FRANK ELMER WEYER: A PROFESSIONAL VITA
(Reconstructed from the Presentation of the Nebraska School Master’s Distinguished Service Award of May 1977)
[Frank Elmer Weyer (born January 14. 1890), began his schooling in a one- room schoolhouse near Ainsworth, Nebraska. Graduating from the Long Pine Nebraska High School in 1906, he entered the Doane College Academy in the fall of 1906 in preparation for his matriculation as a college freshman at Hastings College in 1907. He was graduated from Hastings College in the spring of 1911.1]
Frank Weyer’s teaching career was launched as Principal of the High School at Newport, Nebraska; from there he went to Atkinson, Nebraska as Superintendent of Schools. For one year he served as Professor of Education and Psychology at Henry Kendall College, now the University of Tulsa. In 1918 he returned to Hastings College as Professor of Education and College Dean.
During so-called "vacation periods" and on occasional "leaves of absence," he earned the Master of Arts degree and in 1940 a Doctor of Philosophy degree at the University of Nebraska, with additional resident study at Columbia and Stanford Universities.
In 1944 and 1945, the College allowed him "leave" to act as Student Counselor and Professor of Educational Psychology at the American Army University in Biarritz, France.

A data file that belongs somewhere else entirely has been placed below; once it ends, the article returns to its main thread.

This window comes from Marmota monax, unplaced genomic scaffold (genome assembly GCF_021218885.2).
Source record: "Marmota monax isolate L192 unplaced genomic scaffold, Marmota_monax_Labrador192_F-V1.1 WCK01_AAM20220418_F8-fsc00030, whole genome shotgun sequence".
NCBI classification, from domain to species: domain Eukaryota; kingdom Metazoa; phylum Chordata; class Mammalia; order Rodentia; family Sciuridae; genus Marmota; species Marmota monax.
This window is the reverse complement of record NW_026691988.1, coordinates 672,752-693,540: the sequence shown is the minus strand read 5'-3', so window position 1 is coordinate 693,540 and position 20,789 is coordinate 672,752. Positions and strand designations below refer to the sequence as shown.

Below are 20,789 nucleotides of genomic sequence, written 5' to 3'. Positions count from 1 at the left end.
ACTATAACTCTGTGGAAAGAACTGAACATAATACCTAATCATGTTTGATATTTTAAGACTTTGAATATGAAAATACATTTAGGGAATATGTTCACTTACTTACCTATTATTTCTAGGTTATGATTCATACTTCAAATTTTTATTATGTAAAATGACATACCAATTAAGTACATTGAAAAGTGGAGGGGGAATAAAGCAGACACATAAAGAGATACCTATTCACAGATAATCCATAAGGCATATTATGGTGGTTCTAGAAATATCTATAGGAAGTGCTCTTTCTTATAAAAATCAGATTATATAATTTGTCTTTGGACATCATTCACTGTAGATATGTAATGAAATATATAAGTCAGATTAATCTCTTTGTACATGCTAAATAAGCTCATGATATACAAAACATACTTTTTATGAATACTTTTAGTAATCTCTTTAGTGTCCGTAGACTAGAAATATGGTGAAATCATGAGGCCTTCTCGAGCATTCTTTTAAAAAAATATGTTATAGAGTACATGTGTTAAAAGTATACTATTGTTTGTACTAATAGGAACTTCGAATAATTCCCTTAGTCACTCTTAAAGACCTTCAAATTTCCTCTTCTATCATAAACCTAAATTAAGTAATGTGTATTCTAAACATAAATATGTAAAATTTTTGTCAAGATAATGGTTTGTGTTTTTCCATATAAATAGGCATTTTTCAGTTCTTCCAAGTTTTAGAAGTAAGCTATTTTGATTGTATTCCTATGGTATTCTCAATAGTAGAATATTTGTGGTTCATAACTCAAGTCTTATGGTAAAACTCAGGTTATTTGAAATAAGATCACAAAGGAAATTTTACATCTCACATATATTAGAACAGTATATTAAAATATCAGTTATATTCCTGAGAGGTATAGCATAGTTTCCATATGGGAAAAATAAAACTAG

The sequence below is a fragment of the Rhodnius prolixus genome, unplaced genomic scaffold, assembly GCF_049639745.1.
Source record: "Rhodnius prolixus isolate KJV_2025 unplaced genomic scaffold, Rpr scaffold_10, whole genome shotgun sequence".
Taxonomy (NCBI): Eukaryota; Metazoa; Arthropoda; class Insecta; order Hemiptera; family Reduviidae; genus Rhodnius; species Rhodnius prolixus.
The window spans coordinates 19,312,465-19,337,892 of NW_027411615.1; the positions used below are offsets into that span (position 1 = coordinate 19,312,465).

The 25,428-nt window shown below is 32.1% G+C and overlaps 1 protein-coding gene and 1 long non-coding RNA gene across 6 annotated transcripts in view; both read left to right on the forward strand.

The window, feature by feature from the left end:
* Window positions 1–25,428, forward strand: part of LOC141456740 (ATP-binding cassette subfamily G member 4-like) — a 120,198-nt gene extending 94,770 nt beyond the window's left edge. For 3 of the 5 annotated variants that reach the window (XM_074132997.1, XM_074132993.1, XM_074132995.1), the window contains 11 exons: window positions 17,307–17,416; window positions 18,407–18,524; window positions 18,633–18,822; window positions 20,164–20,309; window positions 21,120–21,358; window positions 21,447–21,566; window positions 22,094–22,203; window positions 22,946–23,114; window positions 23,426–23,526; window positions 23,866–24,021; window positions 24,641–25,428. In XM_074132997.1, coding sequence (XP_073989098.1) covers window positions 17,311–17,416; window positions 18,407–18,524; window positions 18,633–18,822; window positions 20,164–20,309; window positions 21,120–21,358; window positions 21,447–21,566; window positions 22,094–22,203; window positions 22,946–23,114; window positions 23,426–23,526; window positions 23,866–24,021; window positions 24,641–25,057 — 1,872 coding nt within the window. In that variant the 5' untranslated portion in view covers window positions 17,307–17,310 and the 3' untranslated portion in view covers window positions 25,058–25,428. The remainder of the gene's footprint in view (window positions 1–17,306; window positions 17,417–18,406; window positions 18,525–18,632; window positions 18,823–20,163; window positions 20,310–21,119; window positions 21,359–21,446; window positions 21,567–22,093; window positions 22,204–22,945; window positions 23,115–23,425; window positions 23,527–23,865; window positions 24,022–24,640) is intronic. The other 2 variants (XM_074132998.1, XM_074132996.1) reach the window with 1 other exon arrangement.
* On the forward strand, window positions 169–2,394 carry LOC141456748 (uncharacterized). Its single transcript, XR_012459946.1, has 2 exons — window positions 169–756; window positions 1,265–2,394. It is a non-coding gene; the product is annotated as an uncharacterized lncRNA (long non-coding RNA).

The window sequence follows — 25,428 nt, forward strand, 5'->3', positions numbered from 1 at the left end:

When he retired from Hastings College in 1960, he had served his Alma Mater faithfully for a period of 42 years, the longest time anyone had served in that capacity. To have served as a dean – any dean, anywhere – for 42 years is simply staggering. Three times during his tenure: in 1934, 1943, and 1957 – he also served as "Acting President" of the College.
Most men would be glad to retire after that period of service, but Frank Weyer, accompanied by Mrs. Weyer, went on to serve as a Fulbright Lecturer for the academic year 1960-61, in Pakistan. His assignment took him into all sections of the country to aid Pakistani teachers in improving their curricula and teaching methods at the elementary and secondary school levels.
After the year in Pakistan, he took on an assignment of helping Campbell College in Buies Creek, North Carolina, make the transition from a junior to a senior liberal arts college. What he thought might be a two-year term turned into ten. During those ten years Professor Weyer organized a Teacher Education Department that now provides 250 or more new teachers a year for the schools of the South.
In 1970 he was nominated for the honor of North Carolina Teacher of the Year. The staff of the College’s annual dedicated its 1971 edition to him, and in 1973 the Campbell College Chapter of the Student National Education Association was named the Frank E. Weyer Chapter.